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As the film finished, they started to roll . . the credits. The time when moviegoers stand and start to make their way out. Although the movie goer has little interest in the list of names, the list bears testimony to all the hard work behind the film and acknowledges each person’s part in the film.

As the reader turned the last page of the final chapter, they saw the credits page and closed the book and placed the book down on the table. To the reader, the book is finished and very few care to glance at the list of names and the comments the author has attribute to each one. And yet, without their input and support the book may never have been written.

Now, I’ve never made a film, but having just released my first book, I recognise for the author the importance of the credits. It was important to me to recognise the support of those who helped me write the book, those who cheered me on, those who helped shape my life, my leadership and therefore the book too. Just as important is the impact it has on those the credits are written to.

“The lovely words that you wrote at the end to us, made me well up,” was what my daughter Sophie said as she read my whole book in an evening. (She is a bookworm!) The credits can have a deep emotional connection.

For the illustrator, Jane, she needs to know that her creativity is wonderful and appreciated. For the proof reader, Lauren, and editor, Catherine, they need to know that their precision is crucial to make the book better and to be thanked for their patience and grace. Because a book comes to fruition through more than just the author. There is a team behind it.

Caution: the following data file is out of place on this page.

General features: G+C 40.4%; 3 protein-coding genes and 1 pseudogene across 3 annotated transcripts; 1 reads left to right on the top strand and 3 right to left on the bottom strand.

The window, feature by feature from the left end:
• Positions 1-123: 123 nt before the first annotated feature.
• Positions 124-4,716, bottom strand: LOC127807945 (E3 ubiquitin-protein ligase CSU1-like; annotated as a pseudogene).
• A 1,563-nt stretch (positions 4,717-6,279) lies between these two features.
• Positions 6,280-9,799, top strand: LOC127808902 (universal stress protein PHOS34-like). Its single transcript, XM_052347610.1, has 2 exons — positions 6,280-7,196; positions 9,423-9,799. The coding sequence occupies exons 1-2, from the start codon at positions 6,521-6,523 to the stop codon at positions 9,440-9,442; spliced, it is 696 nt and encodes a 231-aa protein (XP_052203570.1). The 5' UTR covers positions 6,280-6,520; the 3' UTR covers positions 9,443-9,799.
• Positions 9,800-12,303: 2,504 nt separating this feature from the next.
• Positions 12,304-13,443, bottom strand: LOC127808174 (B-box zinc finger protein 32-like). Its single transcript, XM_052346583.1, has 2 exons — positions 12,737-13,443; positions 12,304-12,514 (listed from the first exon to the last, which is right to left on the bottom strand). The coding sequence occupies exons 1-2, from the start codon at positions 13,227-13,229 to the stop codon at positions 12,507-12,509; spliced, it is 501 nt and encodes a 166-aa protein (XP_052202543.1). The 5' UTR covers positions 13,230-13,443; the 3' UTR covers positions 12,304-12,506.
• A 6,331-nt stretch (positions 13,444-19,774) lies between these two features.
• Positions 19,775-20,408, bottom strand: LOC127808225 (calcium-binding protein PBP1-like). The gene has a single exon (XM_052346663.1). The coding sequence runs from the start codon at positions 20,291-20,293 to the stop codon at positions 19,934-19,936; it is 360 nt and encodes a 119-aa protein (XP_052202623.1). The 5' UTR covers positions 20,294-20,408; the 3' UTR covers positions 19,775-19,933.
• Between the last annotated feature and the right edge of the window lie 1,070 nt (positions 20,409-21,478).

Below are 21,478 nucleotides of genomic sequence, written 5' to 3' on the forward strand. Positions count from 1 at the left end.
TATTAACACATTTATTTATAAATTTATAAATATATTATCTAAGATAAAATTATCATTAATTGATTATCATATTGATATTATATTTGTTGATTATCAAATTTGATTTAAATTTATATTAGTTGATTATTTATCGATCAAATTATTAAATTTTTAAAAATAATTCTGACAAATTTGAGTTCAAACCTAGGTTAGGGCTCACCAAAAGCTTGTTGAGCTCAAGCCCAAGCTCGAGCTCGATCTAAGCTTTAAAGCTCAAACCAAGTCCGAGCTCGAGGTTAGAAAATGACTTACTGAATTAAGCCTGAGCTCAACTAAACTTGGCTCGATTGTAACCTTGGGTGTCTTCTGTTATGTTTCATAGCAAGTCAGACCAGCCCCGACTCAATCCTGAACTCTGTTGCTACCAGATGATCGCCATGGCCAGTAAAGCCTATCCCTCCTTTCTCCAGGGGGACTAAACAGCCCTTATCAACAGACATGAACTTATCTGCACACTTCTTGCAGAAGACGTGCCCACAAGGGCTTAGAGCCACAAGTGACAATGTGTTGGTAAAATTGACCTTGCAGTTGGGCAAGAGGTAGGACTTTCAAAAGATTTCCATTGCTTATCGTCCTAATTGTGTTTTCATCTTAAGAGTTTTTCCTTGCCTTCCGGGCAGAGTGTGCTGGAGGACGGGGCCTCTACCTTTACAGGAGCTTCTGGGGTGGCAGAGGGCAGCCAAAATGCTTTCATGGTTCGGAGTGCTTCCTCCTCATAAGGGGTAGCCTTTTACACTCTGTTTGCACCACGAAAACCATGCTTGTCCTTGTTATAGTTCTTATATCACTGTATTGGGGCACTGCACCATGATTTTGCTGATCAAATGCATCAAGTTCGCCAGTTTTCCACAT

Credits, is a crucial part of leadership. It is not just an ‘add-on’ that no-one needs.

  • Acknowledges them and their contribution

  • Builds trust

  • Cements further commitment

Patrick Lencioni, in his book ‘The truth about employee engagement’, says that there are 3 things that disengage employees.

  1. Irrelevance – they don’t know who they help when they do their job

  2. Anonymity – they don’t feel known or appreciated

  3. Immeasurement – they don’t know when they have been successful or have made progress

The ABC of ‘Credits’ helps address these 3 disengagements.

Acknowledges them and their contribution

When someone is credited with a contribution, they are reminded of what they have achieved and the impact they have. I believe that one of the key things about humanity, is that we need to feel that we have a purpose. Giving thanks for a contribution needs to be specific. When you say, ‘thank you for speaking calmly to that customer when they were getting angry, really helped to calm the situation and gave a great reputation for our company’, it lets the person know who they have made a difference to (the customer and the company) and what they do well.

Builds trust

Crediting those who have contributed is crucial for building trust. A leader who takes all the credit for themselves steals from those who made it happen. A leader who credits, brings value to those who made it happen. Who would you rather work for?

Cements further commitment

When you work hard and get thanked and credited for your contribution it makes you feel you have a part to play and make a difference. You will be happy to give more. But remember, giving people thanks, just so they continue to give more, should not be our driver for thanks. It is a bi-product, as people know that they are valued.

So, who can you thank and give credit to today? It is as easy as ABC!


  • My thanks to Ben, who reminds me each week to write the blog so he can post it on social media

  • My thanks to Sophie for her lovely comment that was perfectly timed to appear in this blog

  • My thanks to Patrick Lencioni for his brilliant book on engaging employees.

This is the third in the ‘Leaders write the story’ series of blogs.

Everyday Leader is here to inspire and equip everyday people to lead. We have a range of resources on our website to support you .

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